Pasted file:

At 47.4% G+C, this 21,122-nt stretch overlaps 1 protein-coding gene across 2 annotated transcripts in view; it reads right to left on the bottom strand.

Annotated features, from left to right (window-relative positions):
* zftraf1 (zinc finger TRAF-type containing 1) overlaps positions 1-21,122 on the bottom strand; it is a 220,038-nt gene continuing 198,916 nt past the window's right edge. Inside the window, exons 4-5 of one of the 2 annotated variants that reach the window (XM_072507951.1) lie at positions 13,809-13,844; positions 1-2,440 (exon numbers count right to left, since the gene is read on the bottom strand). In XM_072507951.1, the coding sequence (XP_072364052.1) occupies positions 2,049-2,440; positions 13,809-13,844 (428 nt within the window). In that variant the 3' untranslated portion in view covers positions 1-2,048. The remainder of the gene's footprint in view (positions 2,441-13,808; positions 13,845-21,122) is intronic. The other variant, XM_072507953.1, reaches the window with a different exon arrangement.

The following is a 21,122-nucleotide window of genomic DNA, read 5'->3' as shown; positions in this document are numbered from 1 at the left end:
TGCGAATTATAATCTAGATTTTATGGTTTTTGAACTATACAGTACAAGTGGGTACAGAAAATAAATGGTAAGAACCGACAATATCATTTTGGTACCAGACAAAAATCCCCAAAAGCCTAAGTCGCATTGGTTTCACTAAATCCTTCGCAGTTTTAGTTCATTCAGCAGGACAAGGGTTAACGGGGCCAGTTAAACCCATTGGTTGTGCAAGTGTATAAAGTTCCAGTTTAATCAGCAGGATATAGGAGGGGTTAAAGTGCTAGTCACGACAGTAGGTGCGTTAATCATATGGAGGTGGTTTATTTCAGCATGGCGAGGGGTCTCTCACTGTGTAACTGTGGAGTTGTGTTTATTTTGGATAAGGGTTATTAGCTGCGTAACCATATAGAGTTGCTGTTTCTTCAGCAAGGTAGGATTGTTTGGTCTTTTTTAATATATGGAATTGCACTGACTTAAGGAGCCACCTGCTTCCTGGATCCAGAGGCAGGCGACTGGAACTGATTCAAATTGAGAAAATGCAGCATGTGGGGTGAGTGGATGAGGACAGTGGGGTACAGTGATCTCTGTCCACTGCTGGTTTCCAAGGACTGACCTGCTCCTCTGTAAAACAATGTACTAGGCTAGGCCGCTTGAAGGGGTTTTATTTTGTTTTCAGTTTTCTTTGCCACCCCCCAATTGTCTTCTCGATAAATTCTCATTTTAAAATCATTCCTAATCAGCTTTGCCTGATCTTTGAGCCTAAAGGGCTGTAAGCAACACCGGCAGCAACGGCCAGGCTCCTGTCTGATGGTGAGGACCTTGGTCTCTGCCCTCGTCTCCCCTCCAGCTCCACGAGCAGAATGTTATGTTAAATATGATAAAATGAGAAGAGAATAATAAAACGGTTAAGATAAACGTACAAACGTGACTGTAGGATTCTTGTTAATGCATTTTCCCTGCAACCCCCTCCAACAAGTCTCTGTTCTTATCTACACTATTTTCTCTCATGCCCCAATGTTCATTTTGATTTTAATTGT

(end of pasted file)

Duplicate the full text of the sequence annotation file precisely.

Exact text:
At 47.4% G+C, this 21,122-nt stretch overlaps 1 protein-coding gene across 2 annotated transcripts in view; it reads right to left on the bottom strand.

Annotated features, from left to right (window-relative positions):
* zftraf1 (zinc finger TRAF-type containing 1) overlaps positions 1-21,122 on the bottom strand; it is a 220,038-nt gene continuing 198,916 nt past the window's right edge. Inside the window, exons 4-5 of one of the 2 annotated variants that reach the window (XM_072507951.1) lie at positions 13,809-13,844; positions 1-2,440 (exon numbers count right to left, since the gene is read on the bottom strand). In XM_072507951.1, the coding sequence (XP_072364052.1) occupies positions 2,049-2,440; positions 13,809-13,844 (428 nt within the window). In that variant the 3' untranslated portion in view covers positions 1-2,048. The remainder of the gene's footprint in view (positions 2,441-13,808; positions 13,845-21,122) is intronic. The other variant, XM_072507953.1, reaches the window with a different exon arrangement.

The following is a 21,122-nucleotide window of genomic DNA, read 5'->3' as shown; positions in this document are numbered from 1 at the left end:
TGCGAATTATAATCTAGATTTTATGGTTTTTGAACTATACAGTACAAGTGGGTACAGAAAATAAATGGTAAGAACCGACAATATCATTTTGGTACCAGACAAAAATCCCCAAAAGCCTAAGTCGCATTGGTTTCACTAAATCCTTCGCAGTTTTAGTTCATTCAGCAGGACAAGGGTTAACGGGGCCAGTTAAACCCATTGGTTGTGCAAGTGTATAAAGTTCCAGTTTAATCAGCAGGATATAGGAGGGGTTAAAGTGCTAGTCACGACAGTAGGTGCGTTAATCATATGGAGGTGGTTTATTTCAGCATGGCGAGGGGTCTCTCACTGTGTAACTGTGGAGTTGTGTTTATTTTGGATAAGGGTTATTAGCTGCGTAACCATATAGAGTTGCTGTTTCTTCAGCAAGGTAGGATTGTTTGGTCTTTTTTAATATATGGAATTGCACTGACTTAAGGAGCCACCTGCTTCCTGGATCCAGAGGCAGGCGACTGGAACTGATTCAAATTGAGAAAATGCAGCATGTGGGGTGAGTGGATGAGGACAGTGGGGTACAGTGATCTCTGTCCACTGCTGGTTTCCAAGGACTGACCTGCTCCTCTGTAAAACAATGTACTAGGCTAGGCCGCTTGAAGGGGTTTTATTTTGTTTTCAGTTTTCTTTGCCACCCCCCAATTGTCTTCTCGATAAATTCTCATTTTAAAATCATTCCTAATCAGCTTTGCCTGATCTTTGAGCCTAAAGGGCTGTAAGCAACACCGGCAGCAACGGCCAGGCTCCTGTCTGATGGTGAGGACCTTGGTCTCTGCCCTCGTCTCCCCTCCAGCTCCACGAGCAGAATGTTATGTTAAATATGATAAAATGAGAAGAGAATAATAAAACGGTTAAGATAAACGTACAAACGTGACTGTAGGATTCTTGTTAATGCATTTTCCCTGCAACCCCCTCCAACAAGTCTCTGTTCTTATCTACACTATTTTCTCTCATGCCCCAATGTTCATTTTGATTTTAATTGT